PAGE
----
Jun 14, 2010, 7:23 PM EDT
Turns out the Big 12’s demise was greatly exaggerated.
Thanks to commissioner Dan Beebe’s last-minute proposal to Texas, the Big 12 isn’t disintegrating. Colorado and Nebraska may be gone, but the conference will continue, simply with 10 teams.
Cue sighs of relief from various parts of Kansas, Missouri, Iowa and Texas. There. Feel better?
Now, if the Big 12 stays at 10 teams (forget naming issues for a moment), we can thank the football-driven realignment for providing us with the nation’s best college basketball conference.
That’s right, the best. Ditching deadweight like Nebraska and Colorado left the Big 12 with no weak links. (Well, maybe Iowa State. Though who knows? Maybe Fred Hoiberg will be a natural…) Check this lineup:
Kansas is one of nation’s elite programs. Texas brings in elite recruits and hasn’t missed the Big Dance since ’98. Baylor and Kansas State were Elite Eight teams this season. Missouri and Oklahoma got there last season. Oklahoma State has won two NCAA titles and continues to be a March contender. Texas A&M has turned itself from laughingstock (0-16 in league play in 2004) to NCAA tournament mainstay. Texas Tech started the last decade strong and has faded a bit, but is far superior to the ‘Huskers or Buffs.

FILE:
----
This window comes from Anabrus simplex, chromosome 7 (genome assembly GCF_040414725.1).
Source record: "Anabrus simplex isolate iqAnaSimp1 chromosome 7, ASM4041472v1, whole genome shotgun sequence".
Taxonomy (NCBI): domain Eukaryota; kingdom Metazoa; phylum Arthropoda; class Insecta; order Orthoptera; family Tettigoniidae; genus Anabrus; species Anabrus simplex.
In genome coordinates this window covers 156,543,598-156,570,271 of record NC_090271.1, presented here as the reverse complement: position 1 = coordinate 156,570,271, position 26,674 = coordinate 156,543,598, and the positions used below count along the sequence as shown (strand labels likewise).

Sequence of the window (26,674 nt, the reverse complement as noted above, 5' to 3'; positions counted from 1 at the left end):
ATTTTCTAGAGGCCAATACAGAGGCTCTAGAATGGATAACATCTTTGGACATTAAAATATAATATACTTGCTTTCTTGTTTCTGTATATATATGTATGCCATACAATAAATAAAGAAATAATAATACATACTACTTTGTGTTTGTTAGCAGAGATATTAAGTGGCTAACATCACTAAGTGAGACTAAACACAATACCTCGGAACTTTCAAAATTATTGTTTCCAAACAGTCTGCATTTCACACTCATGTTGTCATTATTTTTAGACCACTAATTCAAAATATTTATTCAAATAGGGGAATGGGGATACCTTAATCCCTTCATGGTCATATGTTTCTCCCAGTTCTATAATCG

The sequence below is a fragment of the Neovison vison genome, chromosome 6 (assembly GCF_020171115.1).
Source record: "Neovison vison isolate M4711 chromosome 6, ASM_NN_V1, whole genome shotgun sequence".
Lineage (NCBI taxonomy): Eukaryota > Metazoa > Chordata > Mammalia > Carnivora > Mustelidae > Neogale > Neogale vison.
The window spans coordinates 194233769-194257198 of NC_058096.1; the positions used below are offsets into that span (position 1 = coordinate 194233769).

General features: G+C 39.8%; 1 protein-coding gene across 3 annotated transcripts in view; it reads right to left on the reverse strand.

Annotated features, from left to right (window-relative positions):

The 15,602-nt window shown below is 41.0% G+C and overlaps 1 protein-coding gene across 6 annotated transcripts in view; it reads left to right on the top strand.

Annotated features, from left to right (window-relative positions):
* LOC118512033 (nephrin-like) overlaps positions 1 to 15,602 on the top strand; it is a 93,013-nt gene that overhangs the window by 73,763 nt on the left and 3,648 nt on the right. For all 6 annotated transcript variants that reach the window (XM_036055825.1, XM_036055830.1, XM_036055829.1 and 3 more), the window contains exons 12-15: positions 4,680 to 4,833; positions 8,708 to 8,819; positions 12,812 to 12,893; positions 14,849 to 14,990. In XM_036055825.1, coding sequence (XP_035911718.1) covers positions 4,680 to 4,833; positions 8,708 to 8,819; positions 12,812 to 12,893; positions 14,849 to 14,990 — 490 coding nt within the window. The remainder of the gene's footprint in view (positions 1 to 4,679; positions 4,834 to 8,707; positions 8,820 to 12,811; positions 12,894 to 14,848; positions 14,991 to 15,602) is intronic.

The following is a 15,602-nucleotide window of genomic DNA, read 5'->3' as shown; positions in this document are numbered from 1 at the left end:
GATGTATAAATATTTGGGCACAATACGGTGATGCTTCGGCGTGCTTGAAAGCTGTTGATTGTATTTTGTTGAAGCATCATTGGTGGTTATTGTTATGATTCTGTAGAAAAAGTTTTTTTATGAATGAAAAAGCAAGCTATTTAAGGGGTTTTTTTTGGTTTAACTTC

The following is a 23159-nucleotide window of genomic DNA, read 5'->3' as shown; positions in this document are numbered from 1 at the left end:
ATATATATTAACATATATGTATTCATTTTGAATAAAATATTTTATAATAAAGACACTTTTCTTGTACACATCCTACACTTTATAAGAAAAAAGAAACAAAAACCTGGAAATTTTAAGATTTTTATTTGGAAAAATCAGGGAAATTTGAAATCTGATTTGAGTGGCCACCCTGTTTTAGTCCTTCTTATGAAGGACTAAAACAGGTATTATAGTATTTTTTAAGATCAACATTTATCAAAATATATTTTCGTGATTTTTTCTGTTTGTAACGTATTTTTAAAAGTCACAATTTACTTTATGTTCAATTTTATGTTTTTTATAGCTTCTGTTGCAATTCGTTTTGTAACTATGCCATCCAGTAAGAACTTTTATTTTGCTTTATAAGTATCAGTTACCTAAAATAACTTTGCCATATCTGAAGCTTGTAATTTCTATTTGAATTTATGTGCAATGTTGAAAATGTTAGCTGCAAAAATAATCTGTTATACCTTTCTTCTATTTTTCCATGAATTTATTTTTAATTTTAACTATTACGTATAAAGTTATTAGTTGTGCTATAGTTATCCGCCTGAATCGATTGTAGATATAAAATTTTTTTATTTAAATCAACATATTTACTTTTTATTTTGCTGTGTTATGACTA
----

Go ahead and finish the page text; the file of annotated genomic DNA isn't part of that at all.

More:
Those were the league’s worst teams the last 10 years.
Nebraska was the picture of mediocrity. It was 159-149 overall, won 37 percent of its league games and hasn’t been to the NCAA tourney since ’98. It’s average league finish? Eighth.
Colorado was worse. It wasn’t as consistently mediocre, making the Big Dance in 2003 and winning 20 games twice in the last 10 years. But it was dead last in the Big 12 three of the last four years and just lost its coach.
That leaves Texas Tech and Iowa State as the league’s two “pushovers,” though that’s’ hardly the case. Both are among the league’s best home teams – leaving Lubbock or Ames with a victory is about as easy as leaving Lawrence with one – and figure to stay that way.
The new Big 12. It’s not a MEGA conference, and it’s still football driven. But its basketball takes a backseat to no league.
Mike Miller’s also on Twitter, usually talkin’ hoops.
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